Tuesday, December 15, 2015

Blue Buffalo Pays $32 Million to Avoid Bigger Fines

From St. Louis Business Journal comes this bit of news about the lying liars at Blue Buffalo:

Connecticut-based Blue Buffalo Pet Products Inc. has agreed to pay $32 million to settle a class action lawsuit with customers of the pet food company over advertising claims about natural ingredients in its products.

Blue Buffalo denied wrongdoing in a Thursday release. Chairman and founder Bill Bishop said in the release the company learned more than a year ago about the misconduct of a former ingredient supplier and a broker.

This is the largest class-action pet food settlement in history.

To be clear, Purina’s separate false advertising case against Blue Buffalo continues, and will almost certainly involve a very large sum as well. Blue Buffalo is trying to rope its suppliers into paying part of that expected fine, but since Blue Buffalo has been a repeat player in the "we have no idea what is actually in our dog food" excuse-game, it's unclear if that gambit will work.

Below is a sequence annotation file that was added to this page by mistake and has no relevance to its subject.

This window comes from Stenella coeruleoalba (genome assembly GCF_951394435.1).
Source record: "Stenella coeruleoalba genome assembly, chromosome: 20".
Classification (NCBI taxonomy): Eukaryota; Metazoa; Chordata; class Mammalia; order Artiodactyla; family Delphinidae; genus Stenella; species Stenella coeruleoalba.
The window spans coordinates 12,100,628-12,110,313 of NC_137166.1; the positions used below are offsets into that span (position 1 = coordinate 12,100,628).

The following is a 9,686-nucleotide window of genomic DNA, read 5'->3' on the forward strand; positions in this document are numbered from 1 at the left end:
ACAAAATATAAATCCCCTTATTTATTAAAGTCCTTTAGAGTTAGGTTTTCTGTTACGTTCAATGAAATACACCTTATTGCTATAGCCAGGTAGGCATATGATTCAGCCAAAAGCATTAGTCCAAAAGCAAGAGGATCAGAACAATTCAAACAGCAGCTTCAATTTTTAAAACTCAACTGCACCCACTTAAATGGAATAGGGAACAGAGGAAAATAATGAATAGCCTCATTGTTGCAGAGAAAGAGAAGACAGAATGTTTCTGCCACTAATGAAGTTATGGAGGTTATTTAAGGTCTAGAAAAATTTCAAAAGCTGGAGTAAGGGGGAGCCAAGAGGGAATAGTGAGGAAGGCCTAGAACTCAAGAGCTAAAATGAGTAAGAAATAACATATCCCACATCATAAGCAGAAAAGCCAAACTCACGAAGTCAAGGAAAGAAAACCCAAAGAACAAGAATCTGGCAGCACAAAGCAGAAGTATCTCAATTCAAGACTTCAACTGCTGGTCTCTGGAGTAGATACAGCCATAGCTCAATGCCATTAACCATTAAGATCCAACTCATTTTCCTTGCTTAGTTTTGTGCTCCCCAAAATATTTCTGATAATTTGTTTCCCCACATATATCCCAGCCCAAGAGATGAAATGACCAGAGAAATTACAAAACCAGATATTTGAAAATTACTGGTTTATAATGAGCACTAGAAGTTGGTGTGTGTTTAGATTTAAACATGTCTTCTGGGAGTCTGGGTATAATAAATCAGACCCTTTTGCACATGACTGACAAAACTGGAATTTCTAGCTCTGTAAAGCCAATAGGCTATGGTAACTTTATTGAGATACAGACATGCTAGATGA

As I noted back in November,

Whether it goes to court or the settlement table, Blue Buffalo is going to lose. It's been caught, and the facts are incontestable. Now the only question is the scope of the sanction and what happens at Blue Buffalo next.

1 comment:

channeledbymodem said...

I came across an investment blog post that rated BB a "buy" despite their problems because they were moving into the "prescription diet" business since pet food faddists refuse to feed their sick pets proven Hill's formulas that contain by-products. They thought they'd seen another way to spread their BS philosophy but I guess they didn't Google "Why do vets hate Blue Buffalo?" Maybe because apart from disparaging the foods most vets feed themselves and recommend, and lying about their manufacture, it makes many many dogs sick to their stomach (and probably not because it's "too rich" and the dog is "de-toxing.")

Oh, and they've also recently recalled cat treats for including propylene glycol, which the "True Blue Promise" specifically condemns although it is safe for dogs and banned by the FDA for cats. It also happens to be one of the ingredients in Beneful that the class action litigants swear killed their dogs.

They're a piece of work over there at BB.